The Brighstone herd has been owned by the Fisk family for well over 100 years and a reference to Jersey bulls (or Alderneys as the breed was otherwise known) registered by Mr. J. R. Fisk was mentioned in the first volume of the English Herdbook of Jersey Cattle .

Catalogue of Paintings of the Domestic Animals in the Agricultural Museum of the University of Edinburgh. Edinburgh. Printed by Neill and Company. 1843. Alderney breed. Of the breed termed Alderney, the best are produced in the Isle of Jersey. They are rather to be esteemed for the fine quality of their milk than its abundance. The same race extends to the other islands of the Channel, but those of Guernsey are of larger size.

Chronique de Jersey. Samedi 17 Oct. 1896. 18 Mai 1898, 21 Mai 1898,  11 Mai 1904, 14 Mai 1904, 28 Mai 1904, 6 Mai 1905, 28 Mai 1905, 31 Mai 1905,  Under Nouvelles locales. Betail Jersiaies pour le Danemark.

Coffey Saive The Jersey Cow in Ireland. WJCB 1965

Coleman J. The Cattle of Great Britain: Being a series of articles on the various breeds of cattle of the United Kingdom. Their history, management &c. 4to. Pps 162, 19 full page plates of breeds by Harrison Weir. 1875. [Chapter XIX: The Alderney Breed of Cattle. By an Amateur Breeder-

Comice Agricole de St. Martin. 1894-1994. Centenary Show 1994.

Committee on Herd Book, Guernsey: The general herd book of the island of Guernsey. Guernsey, T.M. Bichard, 1881-83.

Cooper George:  The Alderney Cow. The Ark. 1976 [Rare Breeds Survival Trust].

Cooper, Thomas Sidney: My Life. London, 1891.
Kensington Palace:  Paintings collected by Queen Victoria and Prince Albert, includes, The Victoria Cow by Thomas Sidney Cooper. The cow was sent to the Queen from Jersey in 1843 and was said to have been named ‘Victoria’ from the ‘V’ shaped mark between its horns. The picture was commissioned by the Queen who was said to be delighted with the finished work.

Crosby, Alasdair: Anniversaries of Parish Shows. 150 years for St. Peter`s & 100 years for St. Martin`s. The Jersey at Home. Summer 1996.

Crump, Felicity: The Alderney Cow. Where did it come from? What was it like? Where is it now? Alderney 1995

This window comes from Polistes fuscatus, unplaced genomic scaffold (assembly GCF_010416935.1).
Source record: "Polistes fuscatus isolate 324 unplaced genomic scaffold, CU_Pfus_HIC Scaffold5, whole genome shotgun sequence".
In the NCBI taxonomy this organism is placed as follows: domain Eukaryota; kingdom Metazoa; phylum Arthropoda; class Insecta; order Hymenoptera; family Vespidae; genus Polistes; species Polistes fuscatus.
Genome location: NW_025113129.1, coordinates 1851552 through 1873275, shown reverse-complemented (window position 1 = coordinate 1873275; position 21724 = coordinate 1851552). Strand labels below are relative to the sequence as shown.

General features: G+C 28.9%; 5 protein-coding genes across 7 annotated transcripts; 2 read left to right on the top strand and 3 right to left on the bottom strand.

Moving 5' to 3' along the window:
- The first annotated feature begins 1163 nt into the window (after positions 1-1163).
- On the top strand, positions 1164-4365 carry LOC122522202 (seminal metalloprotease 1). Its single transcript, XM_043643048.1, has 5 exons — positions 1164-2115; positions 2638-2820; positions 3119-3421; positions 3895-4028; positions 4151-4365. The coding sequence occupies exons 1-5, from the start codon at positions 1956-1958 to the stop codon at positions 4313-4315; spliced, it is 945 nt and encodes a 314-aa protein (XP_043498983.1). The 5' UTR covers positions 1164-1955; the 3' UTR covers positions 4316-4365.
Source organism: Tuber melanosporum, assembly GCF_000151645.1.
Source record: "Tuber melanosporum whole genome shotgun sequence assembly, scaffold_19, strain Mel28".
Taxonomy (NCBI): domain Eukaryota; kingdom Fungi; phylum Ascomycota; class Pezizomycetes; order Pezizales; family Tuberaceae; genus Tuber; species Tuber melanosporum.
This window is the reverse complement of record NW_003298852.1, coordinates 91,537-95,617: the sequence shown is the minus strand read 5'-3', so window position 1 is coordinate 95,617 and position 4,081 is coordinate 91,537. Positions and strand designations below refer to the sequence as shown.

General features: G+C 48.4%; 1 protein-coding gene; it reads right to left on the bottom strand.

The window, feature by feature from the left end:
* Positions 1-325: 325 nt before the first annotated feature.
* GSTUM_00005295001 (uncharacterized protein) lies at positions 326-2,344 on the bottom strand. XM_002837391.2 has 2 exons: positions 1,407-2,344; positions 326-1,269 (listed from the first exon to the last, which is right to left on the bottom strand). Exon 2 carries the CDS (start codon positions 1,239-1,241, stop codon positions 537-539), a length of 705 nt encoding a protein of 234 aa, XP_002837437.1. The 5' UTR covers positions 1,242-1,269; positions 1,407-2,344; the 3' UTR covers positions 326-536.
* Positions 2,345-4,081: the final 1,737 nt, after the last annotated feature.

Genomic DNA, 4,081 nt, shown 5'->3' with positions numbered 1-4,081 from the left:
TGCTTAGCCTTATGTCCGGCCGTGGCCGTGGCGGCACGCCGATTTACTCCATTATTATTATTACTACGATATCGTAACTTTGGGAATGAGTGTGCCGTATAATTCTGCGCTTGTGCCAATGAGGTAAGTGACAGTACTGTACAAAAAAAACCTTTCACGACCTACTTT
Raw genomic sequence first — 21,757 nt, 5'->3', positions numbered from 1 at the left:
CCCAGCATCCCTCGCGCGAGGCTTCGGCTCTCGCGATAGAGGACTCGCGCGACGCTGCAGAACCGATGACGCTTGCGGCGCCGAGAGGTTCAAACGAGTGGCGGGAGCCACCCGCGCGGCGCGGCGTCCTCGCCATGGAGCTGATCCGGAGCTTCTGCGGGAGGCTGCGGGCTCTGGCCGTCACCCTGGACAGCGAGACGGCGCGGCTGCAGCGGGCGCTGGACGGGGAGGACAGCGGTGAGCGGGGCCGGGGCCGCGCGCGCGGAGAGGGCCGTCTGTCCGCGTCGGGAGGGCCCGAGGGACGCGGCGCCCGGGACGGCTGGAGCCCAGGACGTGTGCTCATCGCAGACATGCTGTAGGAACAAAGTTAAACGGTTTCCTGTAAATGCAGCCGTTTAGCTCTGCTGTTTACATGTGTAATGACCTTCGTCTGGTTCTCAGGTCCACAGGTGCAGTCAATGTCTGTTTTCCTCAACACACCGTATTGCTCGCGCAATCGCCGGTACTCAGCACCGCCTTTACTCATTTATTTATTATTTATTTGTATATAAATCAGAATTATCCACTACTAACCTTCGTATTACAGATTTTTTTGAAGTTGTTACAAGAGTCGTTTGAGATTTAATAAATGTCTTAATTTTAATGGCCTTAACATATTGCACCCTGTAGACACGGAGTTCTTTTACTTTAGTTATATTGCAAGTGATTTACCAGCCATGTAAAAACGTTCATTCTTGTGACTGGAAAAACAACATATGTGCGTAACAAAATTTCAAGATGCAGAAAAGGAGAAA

Culley, George Observations on Livestock . The third edition, altered and enlarged. [With plates.]. pp. vii. 222. G. G. & J. Robinson: London, 1801.
"The Alderney Breed is only to be met with about the seats of our nobility and gentry, upon account of their giving exceedingly rich milk to support the luxury of the tea-table..." "They are very fine-boned, in general light red or yellow in colour, or very highly coloured, though very fine in the grain and well flavoured. They make themselves very fat; and none of them in the least subject to lyer, or black flesh."

Dally Frank Fether Agriculture and Produce. [ Guide to Jersey, Guernsey, Sark...... with notes...for visitors and residents.  2nd ed., 1860.] Guernsey.

de Gruchy, Harold J.: Stepping into the 80`s - In Step. 1979. WJCB.

Earl of Jersey (The): The Jersey Cow and its Island Home. A Paper presented at the Conference of The World Jersey Cattle Bureau in New Zealand, February, 1965.

Earl of Jersey (The) The Health of the Island Herd and its Freedom from Disease. WJCB 1968

English Guernsey Cattle Society. Herd book. /  v. 1-.1879

English Guernsey Cattle Society. Guernseys, the golden butter breed. London, 1949.

English Jersey Cattle Society.  English herd book and register of pure bred Jersey cattle.
Publisher: 1880-1907. Description: 18v.

English Jersey Cattle Society. Jersey Cattle: Feeding and Management. 1st. ed. 1898.

English Jersey Cattle Society. Index of Butter Test Cows 1903-1910. 1911

English Jersey Cattle Society The Jersey cow official journal of the English Jersey Cattle Society N.S. no. 35 (1952); no. 44-106 (1954 - 1970) The Jersey No. 107-147 (1970 - 1993).
 In 1922 publication of the Society`s Journal, The Jersey Cow commenced and in conjunction with this Area Club were formed in various parts of the country.

English Jersey Cattle Society. Jersey Cattle. 1935.

English Jersey Cattle Society. Centenary Journal. 1979.

Falle, Philip. An Account of the Island of Jersey. 2.Edition. 1837. Falle was a noted historian of Jersey and his first account of Jersey appeared in 1694.   Edward Durell in his notes to Falle`s Account of Jersey,  says:  Since the farmers have found the advantage of their dairies, and of rearing heifers for the English market, very little cattle is fattened for the butcher.

Falla, Frank: The Vikings in Jersey. History Section lunch-time lecture in SOCIETE JERSIAISE, 1998.
Frank Falla believes that the Norse Vikings introduced their cattle in The Channel Islands.

Farmer`s Magazine. March 1865. King Charming. A Jersey Bull, The Property of Mr. James Dumbrell of Ditchling, Sussex.
 "One of the most noted herds in Sussex was that belonging to the late Mr. Dumbrell at Ditchling. He kept a very large stock for twenty years near Brighton, and imported most of his animals, bulls as well as cows, from Jersey, which breed he considered gained the most strength, size, and constitution without losing its characteristics for the dairy, and was better suited to our climate. He adopted the Island method of tethering the cows, and so successful was his management that he was solicited to read a paper on the subject before the London Farmers` Club in 1862. At the Newcastle Royal show his animals were very successfully exhibited". [Thornton, 1879]

Felius Marleen Breeds of the Channel Islands and Northwest France. [Cattle breeds - an encyclopedia, 1995,  799 p.]

Felius Marleen Guernsey [Rundvee-rassen van de wereld, CD-ROM. 1997]

Felius Marleen Jersey [Rundvee-rassen van de wereld, CD-ROM. 1997]